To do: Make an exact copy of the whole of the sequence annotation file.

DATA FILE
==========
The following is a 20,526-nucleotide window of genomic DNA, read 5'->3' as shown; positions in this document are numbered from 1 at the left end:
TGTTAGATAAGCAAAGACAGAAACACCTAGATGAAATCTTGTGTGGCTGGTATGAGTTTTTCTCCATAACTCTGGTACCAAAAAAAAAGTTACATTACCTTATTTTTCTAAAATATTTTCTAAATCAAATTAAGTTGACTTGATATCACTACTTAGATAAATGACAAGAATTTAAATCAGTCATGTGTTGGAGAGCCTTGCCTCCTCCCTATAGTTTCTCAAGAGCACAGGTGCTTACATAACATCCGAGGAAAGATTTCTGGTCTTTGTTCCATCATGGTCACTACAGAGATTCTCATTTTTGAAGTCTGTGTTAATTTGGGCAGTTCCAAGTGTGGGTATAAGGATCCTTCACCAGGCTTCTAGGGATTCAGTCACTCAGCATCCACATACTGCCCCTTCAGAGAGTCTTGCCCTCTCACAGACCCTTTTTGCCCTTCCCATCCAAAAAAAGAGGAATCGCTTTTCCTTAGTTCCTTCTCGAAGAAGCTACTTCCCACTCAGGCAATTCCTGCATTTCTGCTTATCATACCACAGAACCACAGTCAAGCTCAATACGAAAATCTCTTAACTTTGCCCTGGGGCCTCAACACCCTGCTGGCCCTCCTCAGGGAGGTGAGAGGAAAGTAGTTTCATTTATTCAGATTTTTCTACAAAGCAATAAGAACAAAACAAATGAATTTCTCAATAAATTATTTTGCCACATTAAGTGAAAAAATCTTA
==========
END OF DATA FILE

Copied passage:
The following is a 20,526-nucleotide window of genomic DNA, read 5'->3' as shown; positions in this document are numbered from 1 at the left end:
TGTTAGATAAGCAAAGACAGAAACACCTAGATGAAATCTTGTGTGGCTGGTATGAGTTTTTCTCCATAACTCTGGTACCAAAAAAAAAGTTACATTACCTTATTTTTCTAAAATATTTTCTAAATCAAATTAAGTTGACTTGATATCACTACTTAGATAAATGACAAGAATTTAAATCAGTCATGTGTTGGAGAGCCTTGCCTCCTCCCTATAGTTTCTCAAGAGCACAGGTGCTTACATAACATCCGAGGAAAGATTTCTGGTCTTTGTTCCATCATGGTCACTACAGAGATTCTCATTTTTGAAGTCTGTGTTAATTTGGGCAGTTCCAAGTGTGGGTATAAGGATCCTTCACCAGGCTTCTAGGGATTCAGTCACTCAGCATCCACATACTGCCCCTTCAGAGAGTCTTGCCCTCTCACAGACCCTTTTTGCCCTTCCCATCCAAAAAAAGAGGAATCGCTTTTCCTTAGTTCCTTCTCGAAGAAGCTACTTCCCACTCAGGCAATTCCTGCATTTCTGCTTATCATACCACAGAACCACAGTCAAGCTCAATACGAAAATCTCTTAACTTTGCCCTGGGGCCTCAACACCCTGCTGGCCCTCCTCAGGGAGGTGAGAGGAAAGTAGTTTCATTTATTCAGATTTTTCTACAAAGCAATAAGAACAAAACAAATGAATTTCTCAATAAATTATTTTGCCACATTAAGTGAAAAAATCTTA